So for now, if you decide the best plan for you and your baby is to supplement or switch to formula, remember that it’s okay to focus on what’s working at this moment. “Most parents end up using formula at some point in their feeding journey,” Parks points out. In fact, according to the CDC, 75 percent of babies receive some kind of formula by 6 months old.
Some parents also find it comforting to be able to choose exactly what type of formula and ingredients are best for their baby. I did endless amounts of research and spoke with many other formula-feeding parents before I settled on a formula I felt comfortable with. If my baby couldn’t have breastmilk, I wanted her to have the next best thing. Choosing a product like ByHeart, which has a patented protein blend that gets the closest to breastmilk, can help ease the transition for both you and baby.
If and when you do make the switch to formula, these tips may help:
- Use a slow-flow bottle nipple that mimics the breast’s natural shape and feel.
- Do skin-to-skin when bottle-feeding.
- Go slowly—it may take several weeks for baby to fully adjust to a new formula.
- Many babies can switch straight to formula, but it might be helpful to mix breast milk with the formula initially, then gradually taper it down.
- Expect changes to your baby’s stool.
- Let your doctor know if your baby shows any signs of discomfort or intolerance.
- Experiment with different feeding positions to help baby adjust to the bottle and promote bonding. (Hint: Previously breastfed babies may enjoy a side-lying position.)
Speaking of bonding while formula feeding, Parks points out that bottle-feeding also provides other family members and loved ones the unique opportunity to play a role in feeding and bonding with baby—as well as the chance for you to receive additional help and support.
For example, I went from eight straight years of exclusively nursing to suddenly having the chance to have my husband help with bottles, get up at night—and glory of glories, I got to sleep for longer than a few hours at a time. After I moved through the emotions of the end of my breastfeeding journey, I looked for ways to embrace the other opportunities formula feeding provided.
Choosing a formula I felt good about feeding my baby helped me feel more empowered when it came time to feed her. And much to my surprise, I found that formula and bottle feeding was just as bonding and loving as breastfeeding had been. “It’s important to remember that feeding a baby, regardless of the method, is an act of love and nurturing, and there should be no shame or guilt attached to any feeding choices,” says Ringley.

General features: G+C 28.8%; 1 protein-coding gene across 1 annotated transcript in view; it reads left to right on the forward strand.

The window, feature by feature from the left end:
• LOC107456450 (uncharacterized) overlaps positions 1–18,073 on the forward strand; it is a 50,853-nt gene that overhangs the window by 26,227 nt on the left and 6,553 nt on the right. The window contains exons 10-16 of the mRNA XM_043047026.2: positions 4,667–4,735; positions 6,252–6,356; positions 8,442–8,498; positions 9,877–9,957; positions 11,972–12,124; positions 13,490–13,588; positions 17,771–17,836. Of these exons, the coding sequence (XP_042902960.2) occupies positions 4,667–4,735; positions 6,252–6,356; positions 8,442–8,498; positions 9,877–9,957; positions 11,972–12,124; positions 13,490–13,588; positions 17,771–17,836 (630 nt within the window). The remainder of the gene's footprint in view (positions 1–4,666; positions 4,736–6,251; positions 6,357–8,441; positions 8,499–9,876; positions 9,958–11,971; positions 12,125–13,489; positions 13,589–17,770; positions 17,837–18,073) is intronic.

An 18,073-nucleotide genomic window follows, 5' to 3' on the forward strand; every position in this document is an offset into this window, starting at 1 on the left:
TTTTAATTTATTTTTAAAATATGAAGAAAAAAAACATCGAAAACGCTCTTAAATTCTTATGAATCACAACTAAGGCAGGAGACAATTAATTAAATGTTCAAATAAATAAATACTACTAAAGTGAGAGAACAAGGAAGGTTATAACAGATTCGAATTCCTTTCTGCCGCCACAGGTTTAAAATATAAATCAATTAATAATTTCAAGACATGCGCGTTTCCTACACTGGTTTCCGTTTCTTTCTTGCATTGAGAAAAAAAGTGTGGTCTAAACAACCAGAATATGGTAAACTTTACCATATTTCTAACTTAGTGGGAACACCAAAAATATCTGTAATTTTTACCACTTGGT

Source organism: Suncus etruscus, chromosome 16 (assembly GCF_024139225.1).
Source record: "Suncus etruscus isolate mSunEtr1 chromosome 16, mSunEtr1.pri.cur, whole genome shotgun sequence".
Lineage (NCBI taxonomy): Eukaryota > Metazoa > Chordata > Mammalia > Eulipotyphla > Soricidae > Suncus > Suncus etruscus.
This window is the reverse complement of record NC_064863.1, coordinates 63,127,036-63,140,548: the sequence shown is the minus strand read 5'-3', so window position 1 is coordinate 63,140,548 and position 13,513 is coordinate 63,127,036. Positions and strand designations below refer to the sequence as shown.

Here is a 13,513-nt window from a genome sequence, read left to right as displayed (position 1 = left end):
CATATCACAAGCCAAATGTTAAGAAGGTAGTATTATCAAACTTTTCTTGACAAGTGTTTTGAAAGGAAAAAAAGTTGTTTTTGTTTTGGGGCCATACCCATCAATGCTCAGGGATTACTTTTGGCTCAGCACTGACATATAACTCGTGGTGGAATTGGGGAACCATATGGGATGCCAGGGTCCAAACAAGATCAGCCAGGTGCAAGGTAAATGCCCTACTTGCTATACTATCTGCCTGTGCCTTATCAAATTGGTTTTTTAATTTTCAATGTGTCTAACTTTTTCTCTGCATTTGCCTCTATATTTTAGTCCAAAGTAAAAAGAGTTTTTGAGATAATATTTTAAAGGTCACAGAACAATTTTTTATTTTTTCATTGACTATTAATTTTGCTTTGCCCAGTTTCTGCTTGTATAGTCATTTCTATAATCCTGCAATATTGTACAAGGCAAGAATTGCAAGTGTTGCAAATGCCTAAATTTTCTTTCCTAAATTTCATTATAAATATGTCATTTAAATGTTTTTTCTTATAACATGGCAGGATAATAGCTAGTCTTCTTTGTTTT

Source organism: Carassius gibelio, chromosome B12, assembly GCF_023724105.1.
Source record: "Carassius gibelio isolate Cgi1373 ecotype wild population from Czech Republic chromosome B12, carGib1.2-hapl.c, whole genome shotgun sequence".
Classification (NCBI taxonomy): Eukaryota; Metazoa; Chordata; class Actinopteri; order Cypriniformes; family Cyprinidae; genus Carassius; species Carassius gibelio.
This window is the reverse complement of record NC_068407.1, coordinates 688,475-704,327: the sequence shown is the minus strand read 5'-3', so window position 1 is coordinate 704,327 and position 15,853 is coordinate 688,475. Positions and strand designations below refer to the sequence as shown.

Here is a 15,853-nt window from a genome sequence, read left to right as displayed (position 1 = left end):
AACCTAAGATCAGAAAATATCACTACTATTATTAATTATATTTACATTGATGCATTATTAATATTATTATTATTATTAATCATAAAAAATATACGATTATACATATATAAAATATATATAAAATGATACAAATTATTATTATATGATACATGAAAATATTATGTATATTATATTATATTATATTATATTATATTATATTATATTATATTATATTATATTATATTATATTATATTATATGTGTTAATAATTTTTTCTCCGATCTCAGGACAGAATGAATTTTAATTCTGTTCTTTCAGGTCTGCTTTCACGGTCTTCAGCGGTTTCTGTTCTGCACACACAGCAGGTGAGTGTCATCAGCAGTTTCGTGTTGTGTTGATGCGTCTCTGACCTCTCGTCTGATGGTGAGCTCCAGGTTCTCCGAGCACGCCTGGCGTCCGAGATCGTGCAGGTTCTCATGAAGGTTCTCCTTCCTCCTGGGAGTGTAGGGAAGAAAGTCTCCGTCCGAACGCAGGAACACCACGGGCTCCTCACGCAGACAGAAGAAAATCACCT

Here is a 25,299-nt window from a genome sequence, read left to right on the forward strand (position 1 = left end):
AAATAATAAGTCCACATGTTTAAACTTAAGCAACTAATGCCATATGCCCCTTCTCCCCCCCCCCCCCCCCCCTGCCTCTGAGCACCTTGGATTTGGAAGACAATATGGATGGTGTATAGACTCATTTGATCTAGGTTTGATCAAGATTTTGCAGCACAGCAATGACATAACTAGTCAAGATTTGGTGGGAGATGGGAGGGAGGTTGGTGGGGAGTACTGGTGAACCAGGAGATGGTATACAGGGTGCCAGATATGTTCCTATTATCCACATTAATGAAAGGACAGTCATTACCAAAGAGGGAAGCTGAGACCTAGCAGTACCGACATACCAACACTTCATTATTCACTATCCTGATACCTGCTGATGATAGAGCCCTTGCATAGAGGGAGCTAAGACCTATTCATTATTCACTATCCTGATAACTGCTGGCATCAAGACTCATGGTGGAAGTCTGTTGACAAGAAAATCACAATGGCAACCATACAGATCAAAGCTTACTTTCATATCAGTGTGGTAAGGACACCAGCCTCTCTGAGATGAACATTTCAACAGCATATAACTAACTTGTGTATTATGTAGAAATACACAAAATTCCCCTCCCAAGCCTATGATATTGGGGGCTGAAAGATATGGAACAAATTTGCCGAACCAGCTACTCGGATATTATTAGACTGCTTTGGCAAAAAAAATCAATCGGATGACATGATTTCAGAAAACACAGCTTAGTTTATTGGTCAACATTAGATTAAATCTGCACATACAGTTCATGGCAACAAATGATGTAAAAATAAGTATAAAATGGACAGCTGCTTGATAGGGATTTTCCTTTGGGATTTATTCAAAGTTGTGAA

Our pick: ByHeart Whole Nutrition Infant Formula
After over five years studying breast milk and its nutrients, ByHeart uses organic, grass-fed whole milk in their mix as well as the two main proteins found in breastmilk—lactoferrin and alpha-lactalbumin. They also conducted the largest clinical trial by a new infant formula company in 25 years proving benefits like easier digestion, softer poops and less spit up when compared to a leading infant formula.
ByHeart Whole Nutrition Infant formula (24 oz), $39; ByHeart.com
Krystyn Parks is a pediatric dietitian and lactation consultant, who has authored two nutrition e-books about formula feeding and introducing allergens. She shares her knowledge and services at Feeding Made Easy.
Hannah Whittaker is a registered dietitian, an expert in CMPA (cow’s milk protein allergy), veganism, plant-based pregnancy and the owner of bump2baby nutrition.
Trish Ringley, RN, BSN, has been a NICU nurse for over 25 years and is the CEO and founder of Every Tiny Thing, which provides specialty items specifically suited to the needs of NICU babies, as well as education and support for families with babies in the NICU.
Please note: The Bump and the materials and information it contains are not intended to, and do not constitute, medical or other health advice or diagnosis and should not be used as such. You should always consult with a qualified physician or health professional about your specific circumstances.